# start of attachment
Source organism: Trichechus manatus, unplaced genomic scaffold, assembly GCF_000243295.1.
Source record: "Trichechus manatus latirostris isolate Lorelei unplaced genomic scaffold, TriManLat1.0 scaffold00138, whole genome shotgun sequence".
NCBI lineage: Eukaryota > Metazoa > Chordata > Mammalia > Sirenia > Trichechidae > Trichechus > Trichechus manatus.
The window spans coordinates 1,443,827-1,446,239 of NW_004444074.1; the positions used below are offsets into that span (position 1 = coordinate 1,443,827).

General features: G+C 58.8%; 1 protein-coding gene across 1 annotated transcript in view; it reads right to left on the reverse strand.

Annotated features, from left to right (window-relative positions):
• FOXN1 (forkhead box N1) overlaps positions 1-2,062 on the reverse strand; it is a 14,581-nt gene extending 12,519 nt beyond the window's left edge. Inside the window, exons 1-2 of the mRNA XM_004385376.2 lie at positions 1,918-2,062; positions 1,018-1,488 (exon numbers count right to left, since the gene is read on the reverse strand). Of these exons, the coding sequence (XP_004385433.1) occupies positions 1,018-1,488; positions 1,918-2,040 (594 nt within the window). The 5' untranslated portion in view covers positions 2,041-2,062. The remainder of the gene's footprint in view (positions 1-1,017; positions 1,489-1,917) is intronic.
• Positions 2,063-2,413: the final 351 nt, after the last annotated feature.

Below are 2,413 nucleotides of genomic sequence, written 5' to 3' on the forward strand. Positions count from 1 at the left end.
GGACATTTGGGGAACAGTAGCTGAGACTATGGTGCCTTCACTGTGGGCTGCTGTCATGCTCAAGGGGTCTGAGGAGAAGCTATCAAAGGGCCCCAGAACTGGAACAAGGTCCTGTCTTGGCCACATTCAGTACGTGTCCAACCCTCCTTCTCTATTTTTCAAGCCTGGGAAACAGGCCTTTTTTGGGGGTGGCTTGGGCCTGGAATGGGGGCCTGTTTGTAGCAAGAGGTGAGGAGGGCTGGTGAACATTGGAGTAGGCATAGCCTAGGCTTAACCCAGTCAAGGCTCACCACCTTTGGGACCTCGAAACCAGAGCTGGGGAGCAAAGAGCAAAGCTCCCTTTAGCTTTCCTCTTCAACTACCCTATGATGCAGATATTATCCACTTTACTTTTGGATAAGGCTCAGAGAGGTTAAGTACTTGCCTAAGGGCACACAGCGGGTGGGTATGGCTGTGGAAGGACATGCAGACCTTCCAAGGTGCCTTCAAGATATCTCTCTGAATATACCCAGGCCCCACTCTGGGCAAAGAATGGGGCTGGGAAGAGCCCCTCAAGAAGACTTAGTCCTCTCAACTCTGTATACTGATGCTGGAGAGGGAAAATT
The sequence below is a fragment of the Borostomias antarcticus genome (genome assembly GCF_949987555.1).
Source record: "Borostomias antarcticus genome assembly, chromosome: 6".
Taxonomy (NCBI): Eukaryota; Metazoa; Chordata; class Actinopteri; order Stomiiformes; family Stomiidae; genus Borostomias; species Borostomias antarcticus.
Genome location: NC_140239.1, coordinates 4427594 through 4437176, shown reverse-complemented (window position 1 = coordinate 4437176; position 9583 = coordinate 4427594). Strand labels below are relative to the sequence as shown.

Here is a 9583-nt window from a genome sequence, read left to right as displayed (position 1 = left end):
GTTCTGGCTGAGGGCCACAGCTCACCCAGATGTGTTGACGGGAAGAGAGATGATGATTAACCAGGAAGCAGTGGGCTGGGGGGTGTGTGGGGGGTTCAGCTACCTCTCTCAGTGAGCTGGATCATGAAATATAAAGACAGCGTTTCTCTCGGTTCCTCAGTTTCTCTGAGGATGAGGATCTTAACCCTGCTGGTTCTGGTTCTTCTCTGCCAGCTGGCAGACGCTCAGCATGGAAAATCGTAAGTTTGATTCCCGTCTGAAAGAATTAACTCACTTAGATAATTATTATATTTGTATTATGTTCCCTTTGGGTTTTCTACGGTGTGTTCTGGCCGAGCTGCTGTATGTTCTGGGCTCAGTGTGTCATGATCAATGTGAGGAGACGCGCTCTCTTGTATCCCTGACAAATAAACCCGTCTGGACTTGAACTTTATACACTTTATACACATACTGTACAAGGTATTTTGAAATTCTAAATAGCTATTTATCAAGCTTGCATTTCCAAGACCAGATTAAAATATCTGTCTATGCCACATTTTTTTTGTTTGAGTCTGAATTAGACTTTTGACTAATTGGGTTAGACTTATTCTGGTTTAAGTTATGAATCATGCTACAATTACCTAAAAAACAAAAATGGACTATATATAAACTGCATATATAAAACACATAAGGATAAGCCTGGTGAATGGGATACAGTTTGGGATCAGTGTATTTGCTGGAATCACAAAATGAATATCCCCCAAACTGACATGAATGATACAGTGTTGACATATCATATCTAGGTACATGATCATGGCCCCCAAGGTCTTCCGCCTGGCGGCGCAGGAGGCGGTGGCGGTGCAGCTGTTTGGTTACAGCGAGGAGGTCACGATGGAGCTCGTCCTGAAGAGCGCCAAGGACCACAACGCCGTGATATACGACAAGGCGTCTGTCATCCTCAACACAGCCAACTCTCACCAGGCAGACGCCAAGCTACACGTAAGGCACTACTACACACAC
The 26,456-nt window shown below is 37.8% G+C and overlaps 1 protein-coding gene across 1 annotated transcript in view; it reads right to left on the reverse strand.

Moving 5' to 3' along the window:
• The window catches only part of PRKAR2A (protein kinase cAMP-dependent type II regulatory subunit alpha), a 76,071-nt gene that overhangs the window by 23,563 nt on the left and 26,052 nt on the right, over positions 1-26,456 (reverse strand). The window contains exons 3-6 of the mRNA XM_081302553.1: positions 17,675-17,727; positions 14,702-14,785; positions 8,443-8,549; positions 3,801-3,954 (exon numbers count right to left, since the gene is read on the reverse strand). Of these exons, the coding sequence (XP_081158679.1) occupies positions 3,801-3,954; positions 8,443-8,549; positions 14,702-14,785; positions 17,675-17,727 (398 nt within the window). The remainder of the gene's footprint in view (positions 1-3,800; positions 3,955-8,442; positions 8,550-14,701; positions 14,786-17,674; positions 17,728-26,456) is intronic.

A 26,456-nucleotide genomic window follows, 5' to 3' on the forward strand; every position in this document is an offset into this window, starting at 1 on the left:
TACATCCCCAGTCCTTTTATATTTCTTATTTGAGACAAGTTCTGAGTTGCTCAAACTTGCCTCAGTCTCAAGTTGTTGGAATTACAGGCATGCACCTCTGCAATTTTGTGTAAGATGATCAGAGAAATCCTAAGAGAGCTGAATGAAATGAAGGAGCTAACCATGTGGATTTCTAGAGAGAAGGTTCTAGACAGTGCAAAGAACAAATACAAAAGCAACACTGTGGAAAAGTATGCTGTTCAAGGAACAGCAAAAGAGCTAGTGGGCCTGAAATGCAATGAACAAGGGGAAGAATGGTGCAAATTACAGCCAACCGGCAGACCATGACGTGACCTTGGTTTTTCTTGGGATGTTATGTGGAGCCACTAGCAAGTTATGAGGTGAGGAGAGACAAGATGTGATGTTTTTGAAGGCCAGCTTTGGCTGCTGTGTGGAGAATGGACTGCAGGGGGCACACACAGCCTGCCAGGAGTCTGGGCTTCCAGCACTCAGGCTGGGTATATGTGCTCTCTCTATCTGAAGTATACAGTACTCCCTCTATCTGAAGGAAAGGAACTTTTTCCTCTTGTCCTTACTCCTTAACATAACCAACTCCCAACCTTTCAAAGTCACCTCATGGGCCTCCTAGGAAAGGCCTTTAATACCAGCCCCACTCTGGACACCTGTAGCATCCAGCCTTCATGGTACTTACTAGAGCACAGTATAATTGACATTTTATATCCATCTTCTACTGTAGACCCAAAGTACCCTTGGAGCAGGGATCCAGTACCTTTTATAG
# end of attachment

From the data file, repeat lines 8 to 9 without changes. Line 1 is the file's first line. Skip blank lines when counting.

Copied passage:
• Positions 2,063-2,413: the final 351 nt, after the last annotated feature.

Below are 2,413 nucleotides of genomic sequence, written 5' to 3' on the forward strand. Positions count from 1 at the left end.